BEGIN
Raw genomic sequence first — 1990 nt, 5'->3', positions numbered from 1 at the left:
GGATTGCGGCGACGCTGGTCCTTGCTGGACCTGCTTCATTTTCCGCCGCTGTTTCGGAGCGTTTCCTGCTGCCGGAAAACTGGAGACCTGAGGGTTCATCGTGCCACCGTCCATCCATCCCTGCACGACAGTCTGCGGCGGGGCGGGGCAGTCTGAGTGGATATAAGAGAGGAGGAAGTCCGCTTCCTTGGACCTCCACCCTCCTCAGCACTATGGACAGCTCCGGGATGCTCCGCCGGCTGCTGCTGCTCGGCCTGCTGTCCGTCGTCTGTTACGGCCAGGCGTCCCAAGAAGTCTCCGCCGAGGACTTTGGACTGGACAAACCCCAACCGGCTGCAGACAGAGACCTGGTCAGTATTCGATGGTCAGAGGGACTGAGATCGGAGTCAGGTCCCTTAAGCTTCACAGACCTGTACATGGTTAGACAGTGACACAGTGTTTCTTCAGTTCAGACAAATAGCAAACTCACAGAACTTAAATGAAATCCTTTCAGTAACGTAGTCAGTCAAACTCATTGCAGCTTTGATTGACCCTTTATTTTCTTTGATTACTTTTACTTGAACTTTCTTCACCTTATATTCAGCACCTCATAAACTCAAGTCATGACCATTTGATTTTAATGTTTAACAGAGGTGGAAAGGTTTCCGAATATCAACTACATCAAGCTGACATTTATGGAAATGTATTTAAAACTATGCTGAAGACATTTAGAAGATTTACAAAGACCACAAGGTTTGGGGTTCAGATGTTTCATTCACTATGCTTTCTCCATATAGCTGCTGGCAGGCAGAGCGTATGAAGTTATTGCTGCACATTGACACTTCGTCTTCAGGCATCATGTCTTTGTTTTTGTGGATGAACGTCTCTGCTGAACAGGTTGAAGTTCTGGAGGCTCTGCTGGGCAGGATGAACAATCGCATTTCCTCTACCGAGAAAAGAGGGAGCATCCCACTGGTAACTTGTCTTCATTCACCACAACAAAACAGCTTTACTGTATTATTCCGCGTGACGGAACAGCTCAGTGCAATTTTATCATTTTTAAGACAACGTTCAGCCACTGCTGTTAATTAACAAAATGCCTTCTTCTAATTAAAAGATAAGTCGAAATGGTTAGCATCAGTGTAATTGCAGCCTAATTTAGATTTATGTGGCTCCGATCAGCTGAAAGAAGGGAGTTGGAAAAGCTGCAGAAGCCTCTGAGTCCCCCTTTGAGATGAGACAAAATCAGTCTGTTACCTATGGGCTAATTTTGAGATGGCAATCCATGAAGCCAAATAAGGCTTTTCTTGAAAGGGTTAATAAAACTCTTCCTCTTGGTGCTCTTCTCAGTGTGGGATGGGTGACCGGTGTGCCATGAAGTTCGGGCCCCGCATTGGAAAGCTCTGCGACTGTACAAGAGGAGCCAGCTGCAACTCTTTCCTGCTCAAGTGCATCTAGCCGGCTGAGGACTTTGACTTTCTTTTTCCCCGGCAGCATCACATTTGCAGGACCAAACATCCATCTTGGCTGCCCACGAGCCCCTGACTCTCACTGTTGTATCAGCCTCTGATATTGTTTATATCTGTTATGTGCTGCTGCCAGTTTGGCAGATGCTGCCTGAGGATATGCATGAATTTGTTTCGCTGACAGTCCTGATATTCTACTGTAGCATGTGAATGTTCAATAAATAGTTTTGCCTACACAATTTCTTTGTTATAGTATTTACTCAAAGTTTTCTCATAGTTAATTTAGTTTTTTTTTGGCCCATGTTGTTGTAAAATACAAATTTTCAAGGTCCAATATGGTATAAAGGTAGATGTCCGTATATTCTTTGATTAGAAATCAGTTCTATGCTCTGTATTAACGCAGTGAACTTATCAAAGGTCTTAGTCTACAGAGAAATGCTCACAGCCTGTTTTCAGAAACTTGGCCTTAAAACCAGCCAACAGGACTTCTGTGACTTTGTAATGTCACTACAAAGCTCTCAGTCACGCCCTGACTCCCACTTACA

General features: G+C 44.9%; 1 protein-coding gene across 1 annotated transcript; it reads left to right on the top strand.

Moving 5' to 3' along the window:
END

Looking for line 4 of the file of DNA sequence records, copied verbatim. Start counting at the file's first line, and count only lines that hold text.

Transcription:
Moving 5' to 3' along the window: